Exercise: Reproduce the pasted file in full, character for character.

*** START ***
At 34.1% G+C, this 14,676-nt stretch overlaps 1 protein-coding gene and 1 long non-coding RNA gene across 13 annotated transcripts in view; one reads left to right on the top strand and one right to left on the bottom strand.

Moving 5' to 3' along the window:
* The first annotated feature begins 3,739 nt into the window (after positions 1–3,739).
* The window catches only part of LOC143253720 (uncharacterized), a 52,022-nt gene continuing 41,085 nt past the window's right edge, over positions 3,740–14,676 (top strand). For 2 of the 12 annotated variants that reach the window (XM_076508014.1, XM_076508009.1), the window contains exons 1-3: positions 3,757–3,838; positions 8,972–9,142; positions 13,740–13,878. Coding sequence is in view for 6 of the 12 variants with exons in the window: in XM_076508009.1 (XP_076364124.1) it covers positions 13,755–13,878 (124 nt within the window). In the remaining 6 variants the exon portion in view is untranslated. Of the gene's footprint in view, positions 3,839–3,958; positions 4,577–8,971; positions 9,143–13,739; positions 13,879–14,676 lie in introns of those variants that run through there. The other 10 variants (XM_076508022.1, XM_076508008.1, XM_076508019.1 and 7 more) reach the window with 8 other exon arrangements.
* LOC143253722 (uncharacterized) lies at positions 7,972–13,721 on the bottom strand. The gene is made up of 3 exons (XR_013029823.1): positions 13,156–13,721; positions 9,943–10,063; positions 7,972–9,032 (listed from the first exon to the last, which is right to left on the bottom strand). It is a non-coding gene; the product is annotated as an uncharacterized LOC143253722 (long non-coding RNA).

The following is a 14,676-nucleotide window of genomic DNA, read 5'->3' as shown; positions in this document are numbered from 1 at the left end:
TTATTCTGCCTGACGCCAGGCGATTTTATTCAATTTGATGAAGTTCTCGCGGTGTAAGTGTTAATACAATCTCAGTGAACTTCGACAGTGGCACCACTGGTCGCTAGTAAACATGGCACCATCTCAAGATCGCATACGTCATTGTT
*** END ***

At 34.1% G+C, this 14,676-nt stretch overlaps 1 protein-coding gene and 1 long non-coding RNA gene across 13 annotated transcripts in view; one reads left to right on the top strand and one right to left on the bottom strand.

Moving 5' to 3' along the window:
* The first annotated feature begins 3,739 nt into the window (after positions 1–3,739).
* The window catches only part of LOC143253720 (uncharacterized), a 52,022-nt gene continuing 41,085 nt past the window's right edge, over positions 3,740–14,676 (top strand). For 2 of the 12 annotated variants that reach the window (XM_076508014.1, XM_076508009.1), the window contains exons 1-3: positions 3,757–3,838; positions 8,972–9,142; positions 13,740–13,878. Coding sequence is in view for 6 of the 12 variants with exons in the window: in XM_076508009.1 (XP_076364124.1) it covers positions 13,755–13,878 (124 nt within the window). In the remaining 6 variants the exon portion in view is untranslated. Of the gene's footprint in view, positions 3,839–3,958; positions 4,577–8,971; positions 9,143–13,739; positions 13,879–14,676 lie in introns of those variants that run through there. The other 10 variants (XM_076508022.1, XM_076508008.1, XM_076508019.1 and 7 more) reach the window with 8 other exon arrangements.
* LOC143253722 (uncharacterized) lies at positions 7,972–13,721 on the bottom strand. The gene is made up of 3 exons (XR_013029823.1): positions 13,156–13,721; positions 9,943–10,063; positions 7,972–9,032 (listed from the first exon to the last, which is right to left on the bottom strand). It is a non-coding gene; the product is annotated as an uncharacterized LOC143253722 (long non-coding RNA).

The following is a 14,676-nucleotide window of genomic DNA, read 5'->3' as shown; positions in this document are numbered from 1 at the left end:
TTATTCTGCCTGACGCCAGGCGATTTTATTCAATTTGATGAAGTTCTCGCGGTGTAAGTGTTAATACAATCTCAGTGAACTTCGACAGTGGCACCACTGGTCGCTAGTAAACATGGCACCATCTCAAGATCGCATACGTCATTGTT